Electoral Politics in America
America's electoral process is broken.
by Stephen Lendman
He said, she said, who's ahead, who's behind discourse dominates political reporting. As a result, issues go unaddressed. People are left uninformed in the dark. Media scoundrels focus on popularity, not competence, and what readers and viewers most need to know.
Horse race journalism describes the process. It tells people everything except what's vital to their interests and welfare. Thomas Patterson called it a "quiet revolution" in election reporting. It developed over decades.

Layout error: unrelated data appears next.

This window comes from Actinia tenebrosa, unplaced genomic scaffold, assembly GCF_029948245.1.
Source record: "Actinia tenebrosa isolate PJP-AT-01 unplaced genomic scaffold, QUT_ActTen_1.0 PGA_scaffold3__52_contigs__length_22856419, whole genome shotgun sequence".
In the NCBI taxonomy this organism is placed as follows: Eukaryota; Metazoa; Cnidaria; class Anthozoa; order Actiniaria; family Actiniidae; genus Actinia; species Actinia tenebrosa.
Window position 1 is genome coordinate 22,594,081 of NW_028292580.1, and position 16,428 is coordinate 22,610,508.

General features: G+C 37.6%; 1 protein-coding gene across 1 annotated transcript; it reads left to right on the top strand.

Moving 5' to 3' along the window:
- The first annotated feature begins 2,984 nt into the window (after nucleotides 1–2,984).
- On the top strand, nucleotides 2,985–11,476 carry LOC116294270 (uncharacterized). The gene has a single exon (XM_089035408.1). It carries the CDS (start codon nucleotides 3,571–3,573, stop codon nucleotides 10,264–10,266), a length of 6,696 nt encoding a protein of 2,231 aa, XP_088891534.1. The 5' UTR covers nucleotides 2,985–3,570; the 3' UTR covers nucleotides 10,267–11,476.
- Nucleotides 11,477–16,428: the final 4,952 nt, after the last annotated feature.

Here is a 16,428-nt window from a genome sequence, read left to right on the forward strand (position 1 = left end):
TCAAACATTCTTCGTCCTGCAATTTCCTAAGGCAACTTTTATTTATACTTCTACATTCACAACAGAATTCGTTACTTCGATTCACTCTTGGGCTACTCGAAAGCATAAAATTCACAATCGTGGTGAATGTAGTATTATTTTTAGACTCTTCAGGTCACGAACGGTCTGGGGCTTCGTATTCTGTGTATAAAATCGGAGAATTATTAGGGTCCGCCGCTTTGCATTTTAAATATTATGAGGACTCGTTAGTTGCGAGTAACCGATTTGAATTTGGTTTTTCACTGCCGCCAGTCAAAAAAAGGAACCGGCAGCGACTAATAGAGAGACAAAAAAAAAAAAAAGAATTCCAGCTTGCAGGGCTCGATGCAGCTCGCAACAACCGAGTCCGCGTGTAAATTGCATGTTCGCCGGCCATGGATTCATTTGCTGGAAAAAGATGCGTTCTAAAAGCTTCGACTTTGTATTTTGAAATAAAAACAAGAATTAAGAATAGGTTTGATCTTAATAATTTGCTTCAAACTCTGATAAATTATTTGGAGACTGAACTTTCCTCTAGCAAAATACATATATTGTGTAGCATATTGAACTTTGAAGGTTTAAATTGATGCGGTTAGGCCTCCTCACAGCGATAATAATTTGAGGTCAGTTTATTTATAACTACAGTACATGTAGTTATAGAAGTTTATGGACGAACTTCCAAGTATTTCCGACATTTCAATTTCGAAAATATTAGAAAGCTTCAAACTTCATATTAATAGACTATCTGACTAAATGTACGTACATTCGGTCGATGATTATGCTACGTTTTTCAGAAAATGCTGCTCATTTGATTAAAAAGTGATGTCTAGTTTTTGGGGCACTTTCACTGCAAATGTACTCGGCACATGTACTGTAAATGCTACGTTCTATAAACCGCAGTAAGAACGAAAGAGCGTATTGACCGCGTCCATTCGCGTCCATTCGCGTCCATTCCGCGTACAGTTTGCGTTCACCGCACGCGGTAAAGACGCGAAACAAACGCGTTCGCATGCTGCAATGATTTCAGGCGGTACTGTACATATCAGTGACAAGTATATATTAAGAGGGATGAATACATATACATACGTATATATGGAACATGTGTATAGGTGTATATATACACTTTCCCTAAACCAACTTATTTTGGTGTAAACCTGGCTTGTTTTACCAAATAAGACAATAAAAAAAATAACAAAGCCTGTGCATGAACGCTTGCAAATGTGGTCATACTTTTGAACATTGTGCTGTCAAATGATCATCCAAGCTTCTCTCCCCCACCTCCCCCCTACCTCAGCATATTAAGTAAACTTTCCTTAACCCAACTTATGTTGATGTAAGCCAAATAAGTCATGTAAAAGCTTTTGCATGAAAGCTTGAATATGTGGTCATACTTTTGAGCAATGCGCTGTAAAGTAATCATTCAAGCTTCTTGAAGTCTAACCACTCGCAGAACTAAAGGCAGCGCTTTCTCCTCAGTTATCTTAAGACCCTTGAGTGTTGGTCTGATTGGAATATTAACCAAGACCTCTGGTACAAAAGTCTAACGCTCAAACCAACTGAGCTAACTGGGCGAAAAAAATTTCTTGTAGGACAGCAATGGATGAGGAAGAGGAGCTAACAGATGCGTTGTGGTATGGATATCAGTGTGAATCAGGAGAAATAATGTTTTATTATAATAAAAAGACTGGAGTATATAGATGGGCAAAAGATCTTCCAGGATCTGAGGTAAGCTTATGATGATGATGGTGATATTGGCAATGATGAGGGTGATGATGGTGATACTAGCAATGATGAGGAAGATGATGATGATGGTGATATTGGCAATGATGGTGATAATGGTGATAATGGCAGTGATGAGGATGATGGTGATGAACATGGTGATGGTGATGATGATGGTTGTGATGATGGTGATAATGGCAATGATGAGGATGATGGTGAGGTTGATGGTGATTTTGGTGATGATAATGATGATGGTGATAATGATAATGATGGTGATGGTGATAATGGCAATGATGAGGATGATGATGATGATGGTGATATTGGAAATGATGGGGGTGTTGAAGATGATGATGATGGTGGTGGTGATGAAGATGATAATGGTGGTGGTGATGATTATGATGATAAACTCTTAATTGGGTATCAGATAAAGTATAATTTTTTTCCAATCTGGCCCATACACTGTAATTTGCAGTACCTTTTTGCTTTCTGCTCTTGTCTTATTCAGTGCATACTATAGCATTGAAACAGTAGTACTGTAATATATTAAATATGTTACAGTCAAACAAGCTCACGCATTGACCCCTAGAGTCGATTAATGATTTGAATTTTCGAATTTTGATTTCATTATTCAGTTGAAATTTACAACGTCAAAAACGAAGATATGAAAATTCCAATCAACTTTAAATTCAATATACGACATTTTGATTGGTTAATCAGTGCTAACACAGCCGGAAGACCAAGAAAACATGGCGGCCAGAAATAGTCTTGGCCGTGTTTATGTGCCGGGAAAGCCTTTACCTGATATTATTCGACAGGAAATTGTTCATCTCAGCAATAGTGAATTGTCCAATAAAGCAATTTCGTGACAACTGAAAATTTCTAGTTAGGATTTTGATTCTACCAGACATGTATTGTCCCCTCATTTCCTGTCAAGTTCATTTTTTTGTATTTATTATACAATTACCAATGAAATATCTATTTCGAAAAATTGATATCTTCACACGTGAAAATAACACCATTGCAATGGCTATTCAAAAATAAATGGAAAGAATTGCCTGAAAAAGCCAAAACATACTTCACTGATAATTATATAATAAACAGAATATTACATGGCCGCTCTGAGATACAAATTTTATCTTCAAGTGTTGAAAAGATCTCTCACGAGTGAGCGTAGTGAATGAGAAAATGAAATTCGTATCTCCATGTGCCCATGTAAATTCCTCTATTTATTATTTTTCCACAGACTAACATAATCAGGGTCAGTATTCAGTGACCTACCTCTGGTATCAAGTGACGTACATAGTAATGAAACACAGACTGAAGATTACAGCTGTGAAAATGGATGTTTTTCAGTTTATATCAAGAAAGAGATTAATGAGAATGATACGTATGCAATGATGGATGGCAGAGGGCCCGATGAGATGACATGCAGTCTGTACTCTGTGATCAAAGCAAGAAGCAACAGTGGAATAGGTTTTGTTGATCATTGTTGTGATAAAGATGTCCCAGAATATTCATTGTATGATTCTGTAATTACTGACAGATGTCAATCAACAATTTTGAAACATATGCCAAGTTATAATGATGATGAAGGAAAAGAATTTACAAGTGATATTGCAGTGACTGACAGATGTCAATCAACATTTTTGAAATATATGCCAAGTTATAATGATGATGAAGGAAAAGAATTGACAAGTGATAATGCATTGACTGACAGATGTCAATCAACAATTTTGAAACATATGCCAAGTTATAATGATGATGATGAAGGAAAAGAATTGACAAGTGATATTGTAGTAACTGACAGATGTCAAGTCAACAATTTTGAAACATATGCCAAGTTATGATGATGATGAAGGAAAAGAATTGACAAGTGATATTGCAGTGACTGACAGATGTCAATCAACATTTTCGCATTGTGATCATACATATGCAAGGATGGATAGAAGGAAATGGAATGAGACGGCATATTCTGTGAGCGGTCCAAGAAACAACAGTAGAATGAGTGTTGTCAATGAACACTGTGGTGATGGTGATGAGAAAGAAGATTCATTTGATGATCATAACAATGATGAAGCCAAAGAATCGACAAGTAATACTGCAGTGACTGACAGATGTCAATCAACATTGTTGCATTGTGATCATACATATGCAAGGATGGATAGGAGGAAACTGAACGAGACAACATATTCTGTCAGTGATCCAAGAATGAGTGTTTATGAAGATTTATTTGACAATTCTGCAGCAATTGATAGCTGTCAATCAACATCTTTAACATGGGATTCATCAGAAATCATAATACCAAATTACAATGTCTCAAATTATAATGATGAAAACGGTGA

"(G)ame schema" framing elections in terms of strategy and political success rose from 45% in 1960 to over 80% in 1992. In contrast, coverage of policy and leadership dropped from 50% in 1960 to 10% in 1992.
In 2000, other analyses confirmed horse race reporting. Strategy accounted for over 70% of stories. In 2007's first five months, it dominated 63% of print and TV stories, compared to 15% on issues and proposals, and only 1% on candidates' past public performance.
Major media news and opinion are managed. Vital information's suppressed. A truth emergency leaves people uninformed on major issues and candidates' positions on them.